The propagation of the two CMEs produced by NOAA 2975 on 28 March, as discussed in a previous STCE news item, could be nicely tracked by the heliospheric imager (HI) on board the STEREO-A spacecraft. This instrument consists of two cameras, HI-1 and HI-2, which have 20 degrees and 70 degrees fields of view and are off-pointed from the Sun direction by 14.0 degrees and 53.7 degrees respectively, with their optical axes aligned in the ecliptic plane (situation sketch for 29 March). This arrangement allows the plane-of-the-sky observation of potentially earth-directed CMEs along the Sun–Earth line to the vicinity  of the Earth and beyond (see Eyles et al. 2008). The annotated image underneath covers the period from early 29 March till noon 30 March, with in the top row the HI1 images and the bottom row containing the HI2 images. The 2nd column has HI1 and HI2 images at the same time, i.e. 29 March at 12:08UT. These images nicely show how the second, faster CME is gradually catching up with the preceding slower CME, but not entirely overtaking it.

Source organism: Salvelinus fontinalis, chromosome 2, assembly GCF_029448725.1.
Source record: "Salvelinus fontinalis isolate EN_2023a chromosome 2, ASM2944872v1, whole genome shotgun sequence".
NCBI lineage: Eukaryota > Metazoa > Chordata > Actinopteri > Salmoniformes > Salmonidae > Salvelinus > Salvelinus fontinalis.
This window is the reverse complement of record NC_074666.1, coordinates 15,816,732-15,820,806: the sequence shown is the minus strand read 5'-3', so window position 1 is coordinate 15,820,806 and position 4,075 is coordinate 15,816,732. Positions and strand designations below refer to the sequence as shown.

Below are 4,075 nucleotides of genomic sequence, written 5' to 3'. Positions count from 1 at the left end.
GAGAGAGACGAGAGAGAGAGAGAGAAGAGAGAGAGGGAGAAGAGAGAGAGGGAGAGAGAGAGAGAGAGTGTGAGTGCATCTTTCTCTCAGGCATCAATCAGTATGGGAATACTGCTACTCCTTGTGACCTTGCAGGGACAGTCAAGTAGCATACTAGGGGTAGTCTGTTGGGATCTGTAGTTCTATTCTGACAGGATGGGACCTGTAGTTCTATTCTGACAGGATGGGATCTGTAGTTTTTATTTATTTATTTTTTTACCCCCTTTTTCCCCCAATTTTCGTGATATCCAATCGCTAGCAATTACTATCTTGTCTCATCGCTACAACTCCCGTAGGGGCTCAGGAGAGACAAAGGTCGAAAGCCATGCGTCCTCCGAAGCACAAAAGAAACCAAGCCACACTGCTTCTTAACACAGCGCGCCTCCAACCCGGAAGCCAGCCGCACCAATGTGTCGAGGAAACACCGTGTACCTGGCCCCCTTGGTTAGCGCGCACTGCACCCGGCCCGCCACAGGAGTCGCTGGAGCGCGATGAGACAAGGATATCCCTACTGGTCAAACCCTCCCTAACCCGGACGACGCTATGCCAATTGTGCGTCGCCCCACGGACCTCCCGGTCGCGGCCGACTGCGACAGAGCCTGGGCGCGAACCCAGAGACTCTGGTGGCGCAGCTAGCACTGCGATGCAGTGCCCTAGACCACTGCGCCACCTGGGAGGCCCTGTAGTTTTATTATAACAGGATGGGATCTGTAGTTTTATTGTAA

The arrival time of the resulting interplanetary CME structure (shock at 01:41UT on 31 March; DSCOVR) nicely corresponded with the predictions, but the intensity of the ensuing geomagnetic storm was rather disappointing, with only a minor storm (Kp=5) recorded in the Kp index instead of the anticipated Kp=7. Though the solar wind speed (yellow curve) lived up to expectations reaching 600 km/s, Bz (red curve) certainly did not. Bz was only weakly negative and reached briefly -12 nT. That's way too low a value for creating a potent geomagnetic storm. As the solar activity is stil ramping up to its solar cycle maximum, future storms may be a lot stronger and leave a more distinct signature.